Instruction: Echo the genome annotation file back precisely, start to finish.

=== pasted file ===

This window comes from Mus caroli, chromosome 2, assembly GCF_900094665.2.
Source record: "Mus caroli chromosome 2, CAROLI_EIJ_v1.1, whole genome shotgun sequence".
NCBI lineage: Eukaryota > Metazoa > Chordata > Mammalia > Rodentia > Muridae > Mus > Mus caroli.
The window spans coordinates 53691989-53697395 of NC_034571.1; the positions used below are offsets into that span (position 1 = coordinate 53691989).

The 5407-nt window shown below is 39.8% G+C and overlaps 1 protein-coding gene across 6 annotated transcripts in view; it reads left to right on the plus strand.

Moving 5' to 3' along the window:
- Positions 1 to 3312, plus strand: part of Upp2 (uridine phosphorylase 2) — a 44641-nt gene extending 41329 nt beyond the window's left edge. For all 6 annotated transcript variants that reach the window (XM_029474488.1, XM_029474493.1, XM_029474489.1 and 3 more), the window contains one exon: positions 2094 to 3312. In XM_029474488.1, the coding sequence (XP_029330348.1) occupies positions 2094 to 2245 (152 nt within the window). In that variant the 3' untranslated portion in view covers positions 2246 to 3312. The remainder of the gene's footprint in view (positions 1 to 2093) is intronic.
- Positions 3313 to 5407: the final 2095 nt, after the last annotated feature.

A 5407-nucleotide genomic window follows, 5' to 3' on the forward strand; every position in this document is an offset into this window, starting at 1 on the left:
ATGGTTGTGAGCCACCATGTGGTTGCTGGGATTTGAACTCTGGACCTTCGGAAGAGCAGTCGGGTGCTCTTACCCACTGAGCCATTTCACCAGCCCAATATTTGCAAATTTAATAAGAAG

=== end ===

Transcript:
This window comes from Mus caroli, chromosome 2, assembly GCF_900094665.2.
Source record: "Mus caroli chromosome 2, CAROLI_EIJ_v1.1, whole genome shotgun sequence".
NCBI lineage: Eukaryota > Metazoa > Chordata > Mammalia > Rodentia > Muridae > Mus > Mus caroli.
The window spans coordinates 53691989-53697395 of NC_034571.1; the positions used below are offsets into that span (position 1 = coordinate 53691989).

The 5407-nt window shown below is 39.8% G+C and overlaps 1 protein-coding gene across 6 annotated transcripts in view; it reads left to right on the plus strand.

Moving 5' to 3' along the window:
- Positions 1 to 3312, plus strand: part of Upp2 (uridine phosphorylase 2) — a 44641-nt gene extending 41329 nt beyond the window's left edge. For all 6 annotated transcript variants that reach the window (XM_029474488.1, XM_029474493.1, XM_029474489.1 and 3 more), the window contains one exon: positions 2094 to 3312. In XM_029474488.1, the coding sequence (XP_029330348.1) occupies positions 2094 to 2245 (152 nt within the window). In that variant the 3' untranslated portion in view covers positions 2246 to 3312. The remainder of the gene's footprint in view (positions 1 to 2093) is intronic.
- Positions 3313 to 5407: the final 2095 nt, after the last annotated feature.

A 5407-nucleotide genomic window follows, 5' to 3' on the forward strand; every position in this document is an offset into this window, starting at 1 on the left:
ATGGTTGTGAGCCACCATGTGGTTGCTGGGATTTGAACTCTGGACCTTCGGAAGAGCAGTCGGGTGCTCTTACCCACTGAGCCATTTCACCAGCCCAATATTTGCAAATTTAATAAGAAG